The present study compared lab-based and web-based versions of cognitive individual difference measures widely used in second language research (working memory and declarative memory). Our objective was to validate web-based versions of these tests for future research and to make these measures available for the wider second language research community, thus contributing to the study of individual differences in language learning. The establishment of measurement equivalence of the two administration modes is important because web-based testing allows researchers to address methodological challenges such as restricted population sampling, low statistical power, and small sample sizes. Our results indicate that the lab-based and web-based versions of the tests were equivalent, i.e., scores of the two test modes correlated. The strength of the relationships, however, varied as a function of the kind of measure, with equivalence appearing to be stronger in both the working memory and the verbal declarative memory tests, and less so in the nonverbal declarative memory test. Overall, the study provides evidence that web-based testing of cognitive abilities can produce similar performance scores as in the lab.
Citation: Ruiz S, Chen X, Rebuschat P, Meurers D (2019) Measuring individual differences in cognitive abilities in the lab and on the web. PLoS ONE 14(12): e0226217. https://doi.org/10.1371/journal.pone.0226217
Editor: Juan Cristobal Castro-Alonso, Universidad de Chile, CHILE
Received: August 8, 2019; Accepted: November 21, 2019; Published: December 11, 2019
Copyright: © 2019 Ruiz et al. This is an open access article distributed under the terms of the Creative Commons Attribution License, which permits unrestricted use, distribution, and reproduction in any medium, provided the original author and source are credited.
Data Availability: All relevant data are within the manuscript and its Supporting Information files.
Funding: Our research was supported by the LEAD Graduate School and Research Network (grant DFG-GSC1028), a project of the Excellence Initiative of the German federal and state governments. We also acknowledge support by Deutsche Forschungsgemeinschaft and Open Access Publishing Fund of University of Tübingen. The funders had no role in study design, data collection and analysis, decision to publish, or preparation of the manuscript.
Competing interests: The authors have declared that no competing interests exist.
Individual differences can greatly affect how we acquire and process language [1–3] and mediate and/moderate the effectiveness of instruction . In adult language learning, for example, learners’ cognitive abilities have great explanatory power in accounting for differences in learning outcomes ([5–6]). For instance, working memory and declarative memory are considered to be particularly important sources of learner variation (e.g., [7–10]; see [4, 11], for reviews).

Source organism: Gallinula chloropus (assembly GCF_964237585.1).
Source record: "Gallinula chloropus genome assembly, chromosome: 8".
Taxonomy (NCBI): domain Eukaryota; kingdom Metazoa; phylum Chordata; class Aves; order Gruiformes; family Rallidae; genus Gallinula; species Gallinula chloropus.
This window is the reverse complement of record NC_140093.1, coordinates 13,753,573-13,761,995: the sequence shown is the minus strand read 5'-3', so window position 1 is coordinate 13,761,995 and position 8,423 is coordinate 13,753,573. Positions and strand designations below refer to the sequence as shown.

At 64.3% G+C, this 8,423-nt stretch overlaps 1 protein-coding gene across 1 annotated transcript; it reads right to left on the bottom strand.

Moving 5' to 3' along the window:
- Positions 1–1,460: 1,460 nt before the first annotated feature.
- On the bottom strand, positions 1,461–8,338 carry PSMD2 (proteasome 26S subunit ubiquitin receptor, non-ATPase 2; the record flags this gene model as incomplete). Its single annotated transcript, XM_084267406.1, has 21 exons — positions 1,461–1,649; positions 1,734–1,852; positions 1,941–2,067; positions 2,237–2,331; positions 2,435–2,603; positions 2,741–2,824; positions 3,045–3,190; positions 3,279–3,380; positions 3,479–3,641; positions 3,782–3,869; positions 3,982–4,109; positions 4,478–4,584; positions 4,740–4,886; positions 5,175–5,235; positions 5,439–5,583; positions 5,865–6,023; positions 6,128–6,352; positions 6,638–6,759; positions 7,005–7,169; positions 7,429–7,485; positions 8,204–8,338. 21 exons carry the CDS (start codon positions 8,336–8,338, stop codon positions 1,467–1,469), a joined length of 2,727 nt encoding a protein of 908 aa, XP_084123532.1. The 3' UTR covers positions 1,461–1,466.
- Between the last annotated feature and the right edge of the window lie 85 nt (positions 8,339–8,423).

The effect of working memory and declarative memory on language learning has been primarily studied in lab settings, i.e., in well-controlled environments where participants are tested individually. While this choice is methodologically sound, it can also negatively affect sample size and population sampling [12, 13, 14]. Lab-based testing generally means testing participants individually and sequentially, which is labor-intensive and could explain why lab studies tend to have (too) few participants to allow for meaningful generalization. As an example, in second language (L2) research, Plonsky  found that the typical sample size in L2 studies was 19 participants, and Lindstromberg  recently reported a similar small average sample size of 20 participants. In the same vein,  reported that, in psychology, median sample sizes have not increased considerably in the last two decades, and are generally too small to detect small effect sizes, which are distinctive of many psychological effects. Moreover, many (if not most) lab studies in research draw their sample from the surrounding student population, which is understandable given the ease of access, but also means that samples are often not representative of the population of interest. Conducting research by means of remote testing via the web could alleviate some of these concerns. For example, web-based testing facilitates the acquisition of large amounts of data since participants can be tested simultaneously, enabling researchers to run higher-powered studies. Likewise, test administration can also be more cost-effective than research conducted in the lab .